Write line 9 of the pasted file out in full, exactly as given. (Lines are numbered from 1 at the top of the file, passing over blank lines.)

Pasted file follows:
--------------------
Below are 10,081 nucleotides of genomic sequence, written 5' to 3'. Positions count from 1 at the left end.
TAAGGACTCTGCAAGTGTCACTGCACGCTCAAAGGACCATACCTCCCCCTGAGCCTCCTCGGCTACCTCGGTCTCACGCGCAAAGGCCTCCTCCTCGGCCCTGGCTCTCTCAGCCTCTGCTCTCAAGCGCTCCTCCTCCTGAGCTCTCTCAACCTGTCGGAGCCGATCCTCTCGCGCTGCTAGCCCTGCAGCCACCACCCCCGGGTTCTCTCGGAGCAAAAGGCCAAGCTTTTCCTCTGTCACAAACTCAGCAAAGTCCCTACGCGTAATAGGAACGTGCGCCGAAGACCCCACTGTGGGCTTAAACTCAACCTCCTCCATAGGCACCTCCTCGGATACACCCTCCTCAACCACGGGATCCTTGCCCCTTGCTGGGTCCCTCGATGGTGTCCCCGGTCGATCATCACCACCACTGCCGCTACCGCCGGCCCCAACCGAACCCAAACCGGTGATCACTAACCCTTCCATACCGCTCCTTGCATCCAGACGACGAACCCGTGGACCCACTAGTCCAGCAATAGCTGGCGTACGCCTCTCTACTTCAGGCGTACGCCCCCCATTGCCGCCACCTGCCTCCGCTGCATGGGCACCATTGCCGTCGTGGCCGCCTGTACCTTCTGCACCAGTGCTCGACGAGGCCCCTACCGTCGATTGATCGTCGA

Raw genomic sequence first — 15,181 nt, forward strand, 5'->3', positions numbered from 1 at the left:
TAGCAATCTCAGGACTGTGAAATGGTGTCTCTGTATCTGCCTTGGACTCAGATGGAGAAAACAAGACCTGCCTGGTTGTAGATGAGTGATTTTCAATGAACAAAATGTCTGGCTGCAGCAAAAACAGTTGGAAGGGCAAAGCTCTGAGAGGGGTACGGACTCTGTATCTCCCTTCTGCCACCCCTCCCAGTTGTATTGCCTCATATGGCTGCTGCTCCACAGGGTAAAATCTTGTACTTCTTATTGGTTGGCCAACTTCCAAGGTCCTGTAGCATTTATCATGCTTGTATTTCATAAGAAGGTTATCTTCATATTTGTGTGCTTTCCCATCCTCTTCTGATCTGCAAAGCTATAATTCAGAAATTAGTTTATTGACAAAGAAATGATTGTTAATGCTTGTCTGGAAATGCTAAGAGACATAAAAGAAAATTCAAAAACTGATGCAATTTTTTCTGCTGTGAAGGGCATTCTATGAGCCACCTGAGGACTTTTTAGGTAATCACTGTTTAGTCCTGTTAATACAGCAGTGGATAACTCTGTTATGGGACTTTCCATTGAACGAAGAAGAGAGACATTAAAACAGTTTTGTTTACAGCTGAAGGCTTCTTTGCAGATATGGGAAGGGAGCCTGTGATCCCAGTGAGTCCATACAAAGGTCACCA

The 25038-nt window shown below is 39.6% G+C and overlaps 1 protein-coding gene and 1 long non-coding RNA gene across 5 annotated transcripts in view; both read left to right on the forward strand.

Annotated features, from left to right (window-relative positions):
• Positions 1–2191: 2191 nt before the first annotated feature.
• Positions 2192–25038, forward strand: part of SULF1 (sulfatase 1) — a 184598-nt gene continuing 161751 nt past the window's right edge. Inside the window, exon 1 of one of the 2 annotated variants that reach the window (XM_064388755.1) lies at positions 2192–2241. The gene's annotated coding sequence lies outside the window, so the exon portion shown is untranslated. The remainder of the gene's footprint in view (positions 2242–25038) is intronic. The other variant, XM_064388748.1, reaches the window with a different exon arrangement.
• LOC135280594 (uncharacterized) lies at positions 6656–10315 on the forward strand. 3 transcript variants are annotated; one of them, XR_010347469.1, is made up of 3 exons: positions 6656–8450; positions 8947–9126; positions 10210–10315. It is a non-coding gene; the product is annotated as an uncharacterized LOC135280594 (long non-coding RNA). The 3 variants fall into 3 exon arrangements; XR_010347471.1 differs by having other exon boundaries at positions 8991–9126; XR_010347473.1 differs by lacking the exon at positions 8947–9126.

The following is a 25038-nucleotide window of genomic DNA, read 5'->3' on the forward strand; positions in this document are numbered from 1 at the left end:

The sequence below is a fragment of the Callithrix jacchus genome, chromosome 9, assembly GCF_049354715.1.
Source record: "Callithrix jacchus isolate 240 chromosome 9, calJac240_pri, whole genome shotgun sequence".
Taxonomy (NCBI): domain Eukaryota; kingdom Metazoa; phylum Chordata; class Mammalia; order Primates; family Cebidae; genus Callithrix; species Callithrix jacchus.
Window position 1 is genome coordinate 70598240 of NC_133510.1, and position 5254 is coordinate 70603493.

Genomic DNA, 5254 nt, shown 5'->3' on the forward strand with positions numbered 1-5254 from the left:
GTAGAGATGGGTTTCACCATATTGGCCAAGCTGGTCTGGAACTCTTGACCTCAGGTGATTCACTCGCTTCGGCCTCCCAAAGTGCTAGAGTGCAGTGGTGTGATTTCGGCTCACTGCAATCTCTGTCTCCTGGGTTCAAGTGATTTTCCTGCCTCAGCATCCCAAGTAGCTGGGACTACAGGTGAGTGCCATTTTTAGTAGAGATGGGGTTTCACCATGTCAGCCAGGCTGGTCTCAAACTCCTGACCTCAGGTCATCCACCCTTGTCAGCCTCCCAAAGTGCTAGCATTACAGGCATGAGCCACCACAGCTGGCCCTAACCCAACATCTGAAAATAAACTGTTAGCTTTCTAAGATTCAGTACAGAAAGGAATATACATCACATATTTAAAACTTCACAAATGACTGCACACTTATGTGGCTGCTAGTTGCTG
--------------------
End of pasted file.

• LOC135280594 (uncharacterized) lies at positions 6656–10315 on the forward strand. 3 transcript variants are annotated; one of them, XR_010347469.1, is made up of 3 exons: positions 6656–8450; positions 8947–9126; positions 10210–10315. It is a non-coding gene; the product is annotated as an uncharacterized LOC135280594 (long non-coding RNA). The 3 variants fall into 3 exon arrangements; XR_010347471.1 differs by having other exon boundaries at positions 8991–9126; XR_010347473.1 differs by lacking the exon at positions 8947–9126.